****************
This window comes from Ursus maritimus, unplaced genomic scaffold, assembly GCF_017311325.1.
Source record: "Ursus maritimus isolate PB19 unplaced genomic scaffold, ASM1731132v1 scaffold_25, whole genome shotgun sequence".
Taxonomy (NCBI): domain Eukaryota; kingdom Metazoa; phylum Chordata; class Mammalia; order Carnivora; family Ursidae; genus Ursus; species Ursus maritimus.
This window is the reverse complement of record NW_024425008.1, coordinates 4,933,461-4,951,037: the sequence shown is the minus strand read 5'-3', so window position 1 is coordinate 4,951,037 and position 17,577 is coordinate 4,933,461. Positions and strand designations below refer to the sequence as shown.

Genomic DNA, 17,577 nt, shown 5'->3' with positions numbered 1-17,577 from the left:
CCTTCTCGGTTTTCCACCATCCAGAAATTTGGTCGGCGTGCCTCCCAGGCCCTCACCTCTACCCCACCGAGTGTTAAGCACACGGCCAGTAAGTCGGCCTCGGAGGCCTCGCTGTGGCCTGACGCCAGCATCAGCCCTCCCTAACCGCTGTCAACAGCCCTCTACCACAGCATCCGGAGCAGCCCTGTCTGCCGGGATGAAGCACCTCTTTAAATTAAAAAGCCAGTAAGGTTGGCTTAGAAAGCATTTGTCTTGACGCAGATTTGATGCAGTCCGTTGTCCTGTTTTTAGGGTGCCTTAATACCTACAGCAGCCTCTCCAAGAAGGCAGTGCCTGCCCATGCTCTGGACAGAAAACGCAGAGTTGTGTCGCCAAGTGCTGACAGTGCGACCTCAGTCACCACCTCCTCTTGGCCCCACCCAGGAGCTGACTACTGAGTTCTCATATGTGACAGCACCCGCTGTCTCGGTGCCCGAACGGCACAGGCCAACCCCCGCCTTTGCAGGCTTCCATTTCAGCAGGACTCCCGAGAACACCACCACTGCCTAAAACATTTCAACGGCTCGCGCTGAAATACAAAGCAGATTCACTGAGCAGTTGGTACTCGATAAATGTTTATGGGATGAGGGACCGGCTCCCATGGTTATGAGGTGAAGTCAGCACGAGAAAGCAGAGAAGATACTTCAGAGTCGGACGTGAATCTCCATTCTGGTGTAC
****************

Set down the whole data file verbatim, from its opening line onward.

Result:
This window comes from Ursus maritimus, unplaced genomic scaffold, assembly GCF_017311325.1.
Source record: "Ursus maritimus isolate PB19 unplaced genomic scaffold, ASM1731132v1 scaffold_25, whole genome shotgun sequence".
Taxonomy (NCBI): domain Eukaryota; kingdom Metazoa; phylum Chordata; class Mammalia; order Carnivora; family Ursidae; genus Ursus; species Ursus maritimus.
This window is the reverse complement of record NW_024425008.1, coordinates 4,933,461-4,951,037: the sequence shown is the minus strand read 5'-3', so window position 1 is coordinate 4,951,037 and position 17,577 is coordinate 4,933,461. Positions and strand designations below refer to the sequence as shown.

Genomic DNA, 17,577 nt, shown 5'->3' with positions numbered 1-17,577 from the left:
CCTTCTCGGTTTTCCACCATCCAGAAATTTGGTCGGCGTGCCTCCCAGGCCCTCACCTCTACCCCACCGAGTGTTAAGCACACGGCCAGTAAGTCGGCCTCGGAGGCCTCGCTGTGGCCTGACGCCAGCATCAGCCCTCCCTAACCGCTGTCAACAGCCCTCTACCACAGCATCCGGAGCAGCCCTGTCTGCCGGGATGAAGCACCTCTTTAAATTAAAAAGCCAGTAAGGTTGGCTTAGAAAGCATTTGTCTTGACGCAGATTTGATGCAGTCCGTTGTCCTGTTTTTAGGGTGCCTTAATACCTACAGCAGCCTCTCCAAGAAGGCAGTGCCTGCCCATGCTCTGGACAGAAAACGCAGAGTTGTGTCGCCAAGTGCTGACAGTGCGACCTCAGTCACCACCTCCTCTTGGCCCCACCCAGGAGCTGACTACTGAGTTCTCATATGTGACAGCACCCGCTGTCTCGGTGCCCGAACGGCACAGGCCAACCCCCGCCTTTGCAGGCTTCCATTTCAGCAGGACTCCCGAGAACACCACCACTGCCTAAAACATTTCAACGGCTCGCGCTGAAATACAAAGCAGATTCACTGAGCAGTTGGTACTCGATAAATGTTTATGGGATGAGGGACCGGCTCCCATGGTTATGAGGTGAAGTCAGCACGAGAAAGCAGAGAAGATACTTCAGAGTCGGACGTGAATCTCCATTCTGGTGTAC